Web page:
Federal Government Wants Patients To Report Medical Mistakes To Improve Health Care


Patients and families of patients possess a great deal of information about medical mistakes. Mistakes that may be overlooked by busy health care workers. Whereas doctors and nurses are only with the patient for a limited amount of time, families are with the patient continuously and often see what caused the error and may know what can be done to fix it.

Since patients and families often know things that doctors and nurses may not, the Obama administration would like patients and families to report mistakes and unsafe practices. The administration wants to use this information to make health care safer. Even some hospitals are receptive to the idea considering the concerns about medical malpractice liability as well as the possibility of financial penalties for poor performance.

Many health care mistakes go unreported, and patients often times have useful information that could be used to expose the reasons behind errors such as drug mix-ups, surgery on the wrong body part, radiation over doses, and multiple other problems. This information could potentially prevent injuries, infections, and deaths.

The questionnaire used to gather this information would ask for the name and address of the health care provider involved in the medical mistake. This questionnaire would also ask for permission to share what the patient reported with health care providers so they can learn from the patients experience and improve safety for future patients.

The government would also like to know the details of the incident, such as what happened, when, where, if there was harm, the type of harm, factors, and whether the patient reported the event and if so to whom. Additionally, it has been suggested that the information provided by these patient reports could be used to enhance reports from health care providers and give a more complete picture of the types of medical errors involved.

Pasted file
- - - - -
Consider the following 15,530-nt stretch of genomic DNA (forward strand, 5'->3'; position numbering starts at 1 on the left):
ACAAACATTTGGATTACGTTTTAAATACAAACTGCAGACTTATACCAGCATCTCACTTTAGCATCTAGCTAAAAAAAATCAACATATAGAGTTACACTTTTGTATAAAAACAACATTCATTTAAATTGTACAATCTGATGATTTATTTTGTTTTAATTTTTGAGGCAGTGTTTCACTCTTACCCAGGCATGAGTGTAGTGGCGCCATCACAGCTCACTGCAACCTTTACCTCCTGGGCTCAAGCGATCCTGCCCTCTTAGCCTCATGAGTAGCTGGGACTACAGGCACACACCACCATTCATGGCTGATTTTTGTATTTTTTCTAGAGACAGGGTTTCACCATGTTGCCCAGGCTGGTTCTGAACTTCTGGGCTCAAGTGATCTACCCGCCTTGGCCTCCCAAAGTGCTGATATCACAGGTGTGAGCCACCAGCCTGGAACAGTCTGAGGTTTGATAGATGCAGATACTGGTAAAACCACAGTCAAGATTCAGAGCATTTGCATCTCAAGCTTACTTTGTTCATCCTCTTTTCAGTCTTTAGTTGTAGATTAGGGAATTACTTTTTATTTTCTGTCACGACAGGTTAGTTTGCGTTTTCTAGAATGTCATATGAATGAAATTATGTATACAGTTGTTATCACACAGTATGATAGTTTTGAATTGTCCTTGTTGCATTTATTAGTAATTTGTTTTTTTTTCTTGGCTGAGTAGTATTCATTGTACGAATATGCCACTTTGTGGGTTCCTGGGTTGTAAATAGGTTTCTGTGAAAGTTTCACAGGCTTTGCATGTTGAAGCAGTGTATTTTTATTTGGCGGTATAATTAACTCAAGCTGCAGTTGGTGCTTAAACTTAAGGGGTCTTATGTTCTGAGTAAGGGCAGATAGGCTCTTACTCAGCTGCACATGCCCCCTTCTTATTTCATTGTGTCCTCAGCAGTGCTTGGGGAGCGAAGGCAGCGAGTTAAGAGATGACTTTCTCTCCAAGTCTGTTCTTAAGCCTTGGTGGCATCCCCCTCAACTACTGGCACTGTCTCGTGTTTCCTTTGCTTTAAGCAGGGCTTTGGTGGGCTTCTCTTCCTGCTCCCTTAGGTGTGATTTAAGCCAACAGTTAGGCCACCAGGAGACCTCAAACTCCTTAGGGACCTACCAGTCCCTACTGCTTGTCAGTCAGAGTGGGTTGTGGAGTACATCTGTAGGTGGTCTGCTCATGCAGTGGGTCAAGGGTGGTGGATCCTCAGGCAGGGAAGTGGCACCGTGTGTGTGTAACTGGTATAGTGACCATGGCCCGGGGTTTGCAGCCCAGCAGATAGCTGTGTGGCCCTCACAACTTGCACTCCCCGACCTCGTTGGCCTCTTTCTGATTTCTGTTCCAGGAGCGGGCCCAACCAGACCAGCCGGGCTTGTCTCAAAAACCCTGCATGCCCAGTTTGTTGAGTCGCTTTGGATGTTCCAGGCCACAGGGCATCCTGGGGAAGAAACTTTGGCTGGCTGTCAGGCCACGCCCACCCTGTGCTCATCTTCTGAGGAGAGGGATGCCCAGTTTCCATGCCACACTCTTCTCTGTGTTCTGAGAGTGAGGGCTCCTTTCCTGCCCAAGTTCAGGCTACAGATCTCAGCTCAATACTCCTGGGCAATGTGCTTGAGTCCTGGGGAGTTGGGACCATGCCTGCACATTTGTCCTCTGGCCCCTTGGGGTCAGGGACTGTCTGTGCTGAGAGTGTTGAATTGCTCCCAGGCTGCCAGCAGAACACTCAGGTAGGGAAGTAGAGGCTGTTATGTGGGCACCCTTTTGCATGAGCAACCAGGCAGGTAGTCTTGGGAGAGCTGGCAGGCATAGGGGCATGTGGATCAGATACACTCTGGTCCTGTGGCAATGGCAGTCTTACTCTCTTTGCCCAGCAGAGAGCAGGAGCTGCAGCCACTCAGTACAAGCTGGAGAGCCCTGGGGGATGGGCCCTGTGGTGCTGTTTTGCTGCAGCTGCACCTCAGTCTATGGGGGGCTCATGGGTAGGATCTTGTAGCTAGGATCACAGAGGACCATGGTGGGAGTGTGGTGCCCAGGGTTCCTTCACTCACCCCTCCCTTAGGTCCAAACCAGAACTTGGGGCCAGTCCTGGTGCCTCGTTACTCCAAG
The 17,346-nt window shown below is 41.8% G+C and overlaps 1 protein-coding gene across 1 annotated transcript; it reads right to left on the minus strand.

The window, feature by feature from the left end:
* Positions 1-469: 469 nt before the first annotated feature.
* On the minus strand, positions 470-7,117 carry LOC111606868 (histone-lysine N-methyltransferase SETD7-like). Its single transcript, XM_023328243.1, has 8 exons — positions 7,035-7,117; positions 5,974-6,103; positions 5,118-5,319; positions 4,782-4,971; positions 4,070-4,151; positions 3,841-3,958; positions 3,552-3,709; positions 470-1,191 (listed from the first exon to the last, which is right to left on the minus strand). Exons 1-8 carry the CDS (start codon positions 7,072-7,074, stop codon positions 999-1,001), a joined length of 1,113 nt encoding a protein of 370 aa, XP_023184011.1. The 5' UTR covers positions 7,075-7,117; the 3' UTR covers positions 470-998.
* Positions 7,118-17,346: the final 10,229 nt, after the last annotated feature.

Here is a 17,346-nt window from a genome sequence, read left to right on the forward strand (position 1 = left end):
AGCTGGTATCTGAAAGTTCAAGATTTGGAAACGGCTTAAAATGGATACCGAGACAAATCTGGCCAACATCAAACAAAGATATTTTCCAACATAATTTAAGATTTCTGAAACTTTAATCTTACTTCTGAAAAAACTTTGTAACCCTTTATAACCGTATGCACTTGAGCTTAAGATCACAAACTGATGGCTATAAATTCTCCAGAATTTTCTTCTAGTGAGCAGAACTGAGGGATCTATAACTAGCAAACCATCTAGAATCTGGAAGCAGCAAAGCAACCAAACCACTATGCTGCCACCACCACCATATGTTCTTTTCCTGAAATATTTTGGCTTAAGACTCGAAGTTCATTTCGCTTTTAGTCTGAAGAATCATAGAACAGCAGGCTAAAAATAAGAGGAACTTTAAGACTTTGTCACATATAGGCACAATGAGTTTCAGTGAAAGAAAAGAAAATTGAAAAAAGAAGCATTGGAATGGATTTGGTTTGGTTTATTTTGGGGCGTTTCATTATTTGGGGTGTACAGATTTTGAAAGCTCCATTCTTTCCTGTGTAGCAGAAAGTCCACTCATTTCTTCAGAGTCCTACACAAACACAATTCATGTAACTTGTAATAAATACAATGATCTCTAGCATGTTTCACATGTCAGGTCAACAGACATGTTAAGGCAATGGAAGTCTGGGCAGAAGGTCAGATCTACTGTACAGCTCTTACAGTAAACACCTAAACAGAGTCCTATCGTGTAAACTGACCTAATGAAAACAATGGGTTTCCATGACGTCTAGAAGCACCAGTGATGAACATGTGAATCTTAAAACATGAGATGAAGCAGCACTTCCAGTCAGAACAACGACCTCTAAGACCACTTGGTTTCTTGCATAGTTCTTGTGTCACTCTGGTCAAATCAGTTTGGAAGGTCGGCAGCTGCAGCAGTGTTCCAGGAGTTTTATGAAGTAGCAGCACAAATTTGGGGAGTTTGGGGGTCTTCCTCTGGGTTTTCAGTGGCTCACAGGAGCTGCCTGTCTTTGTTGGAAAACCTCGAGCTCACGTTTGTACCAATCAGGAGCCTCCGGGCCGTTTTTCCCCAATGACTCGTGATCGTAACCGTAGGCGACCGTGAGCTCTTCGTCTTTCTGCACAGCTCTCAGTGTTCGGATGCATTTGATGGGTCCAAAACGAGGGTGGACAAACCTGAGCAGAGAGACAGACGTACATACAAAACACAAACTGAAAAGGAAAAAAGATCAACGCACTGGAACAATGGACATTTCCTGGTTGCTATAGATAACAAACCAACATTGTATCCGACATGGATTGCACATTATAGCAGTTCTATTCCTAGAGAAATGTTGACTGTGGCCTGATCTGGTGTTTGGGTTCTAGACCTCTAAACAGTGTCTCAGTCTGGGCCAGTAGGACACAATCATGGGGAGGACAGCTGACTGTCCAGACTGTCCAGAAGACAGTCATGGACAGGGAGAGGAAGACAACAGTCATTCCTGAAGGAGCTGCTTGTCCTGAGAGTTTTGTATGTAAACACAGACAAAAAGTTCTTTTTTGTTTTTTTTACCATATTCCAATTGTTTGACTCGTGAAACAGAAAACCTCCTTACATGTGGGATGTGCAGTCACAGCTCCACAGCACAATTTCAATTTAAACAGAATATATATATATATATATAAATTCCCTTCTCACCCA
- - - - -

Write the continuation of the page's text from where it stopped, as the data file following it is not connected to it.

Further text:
However patients are not always completely accurate in their perceptions. They may mischaracterize the outcome of a medical error due to their lack of medical knowledge in the area. Additionally, not all medical errors result in an actual injury but the information would still be important to prevent the same type of error that could result in an injury in the future.

But what do you think? I would love to hear from you! Leave a comment or I also welcome your phone call on my toll-free cell at 1-866-889-6882 or you can drop me an e-mail at jfisher@fishermalpracticelaw.com . You are always welcome to request my FREE book, The Seven Deadly Mistakes of Malpractice Victims, at the home page of my website at www.protectingpatientrights.com.